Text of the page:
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PIPE Transactions

PIPE Transactions

Private Investment in Public Equity

Over the past decade, PIPE transactions have gained tremendous popularity as a reliable source of financing for many over the counter traded companies. Over the counter traded companies include OTCQB, OTCQX and OTCBB. Although non-reporting pink sheet entities are also traded over the counter, they generally do not attract PIPE investors, for several reasons, including issues with using Rule 144 as a re-sale mechanism.

Due to the surge in size and type, PIPE Transactions have been heavily institutionalized in the past years; the market for PIPEs has exploded. Anthony L.G., PLLC has kept pace with this trend every step of the way.

A PIPE (Private Investment in Public Equity) refers to any private placement of securities in an already-public company that is made to selected accredited investors. Specifically, PIPE transactions are privately placed and issued equity or equity-related securities that are sold to accredited investors under an exemption to registration (usually Rule 506(b) or Section 4(a)(2)) by public companies.

OTCQB, OTCQX and OTCBB Company Benefits

PIPE Transactions provide numerous benefits to OTCQB, OTCQX and OTCBB traded companies. Some of the highly attractive features include:

• Flexibility – PIPEs accommodate a more flexible transaction size than public alternatives
• Speed – PIPEs can be completed in a matter of weeks
• Inexpensive – costs generally include legal and accounting
• Simplicity – PIPE’s require a comparatively minimal preparation process
• Liquidity – increase a Company’s trading liquidity while diversifying the shareholder base

PIPE Variations

Regardless of size, OTCQB, OTCQX and OTCBB Companies can take advantage of several types of PIPE Transactions. When considering the most beneficial PIPE, OTCQB, OTCQX and OTCBB companies must consider the structure and terms of the transaction, the securities offered, as well as the target investors.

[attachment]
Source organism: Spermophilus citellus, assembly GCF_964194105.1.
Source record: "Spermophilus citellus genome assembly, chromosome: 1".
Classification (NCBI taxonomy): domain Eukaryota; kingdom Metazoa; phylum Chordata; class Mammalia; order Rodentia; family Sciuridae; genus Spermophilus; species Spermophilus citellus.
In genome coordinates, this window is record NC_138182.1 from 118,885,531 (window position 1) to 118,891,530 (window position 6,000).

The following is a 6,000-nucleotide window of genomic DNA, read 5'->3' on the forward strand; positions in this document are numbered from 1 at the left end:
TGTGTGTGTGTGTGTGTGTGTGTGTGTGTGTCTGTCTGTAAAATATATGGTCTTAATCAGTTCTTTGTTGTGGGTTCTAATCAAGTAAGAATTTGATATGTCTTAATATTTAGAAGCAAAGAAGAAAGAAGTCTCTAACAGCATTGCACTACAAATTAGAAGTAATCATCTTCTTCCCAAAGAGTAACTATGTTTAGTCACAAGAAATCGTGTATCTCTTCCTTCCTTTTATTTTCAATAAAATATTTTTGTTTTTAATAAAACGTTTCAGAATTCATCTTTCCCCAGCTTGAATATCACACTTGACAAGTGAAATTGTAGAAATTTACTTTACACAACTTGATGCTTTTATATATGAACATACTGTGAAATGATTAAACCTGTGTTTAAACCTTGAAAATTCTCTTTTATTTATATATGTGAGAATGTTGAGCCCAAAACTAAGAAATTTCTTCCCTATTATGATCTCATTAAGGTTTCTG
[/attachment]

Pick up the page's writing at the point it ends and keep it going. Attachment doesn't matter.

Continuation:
Standard PIPEs and Pure PIPEs

A standard PIPE consists of a private placement of securities. Generally the transaction closes either prior to or upon effectiveness of a resale registration statement. The Issuer agrees that a resale registration statement will be filed in a timely manner following the closing, usually between 10 and 30 days. The OTCQB, OTCQX or OTCBB Company must also make every possible effort to ensure the registration statement goes effective. However, since the 2008 amendments to Rule 144, many PIPE investors are willing to hold for the six month holding period for reporting entities.In contrast, pure PIPE investors’ purchase the Issuer’s securities in a private placement transaction predicated on the condition that a registration statement for the resale of said securities is deemed effective by the SEC. The closing date of this type of PIPE hinges on the effective date of the Registration Statement.

The majority of PIPEs consist of the issuance by the OTCQB, OTCQX or OTCBB Company of common stock, convertible preferred stock and/or convertible debt.

Structured PIPES

Structured PIPE transactions consist of the sale of convertible preferred stock or debt instruments which are convertible into the OTCQB, OTCQX or OTCBB’s company common stock. The conversion price is generally variable based on a discount to market price at the time of conversion.

Registered Direct Common Stock 

Common stock is issued as a Regulation D private placement in tandem with an agreement to register the shares immediately after the transaction concludes. Investors are equipped with the power to accumulate a position in a specific security. The Issuer can deftly access the equity market. A discount is built into the pricing to compensate the investor for liquidity restrictions.

Convertible Preferred/ Convertible Debt 

Equity-linked security structured as preferred stock or debt. The security is issued as a private placement with an agreement to register the underlying shares as soon as possible after the transaction closes. Provides an investor with a senior position relative to the common shareholders as well as current income in the form of a dividend or coupon. Provides an issuer with broad flexibility with regard to structure and the ability to issue stock at a premium to a straight common stock alternative. Issuers should understand that convertible transactions tend to cause “overhang” in the market, i.e., the downward pressure on stock prices due to the existence of a sizeable block of securities that will be released into the market. Depending on the structure, consideration should also be given to rating agency treatment and senior debt covenants, if applicable.

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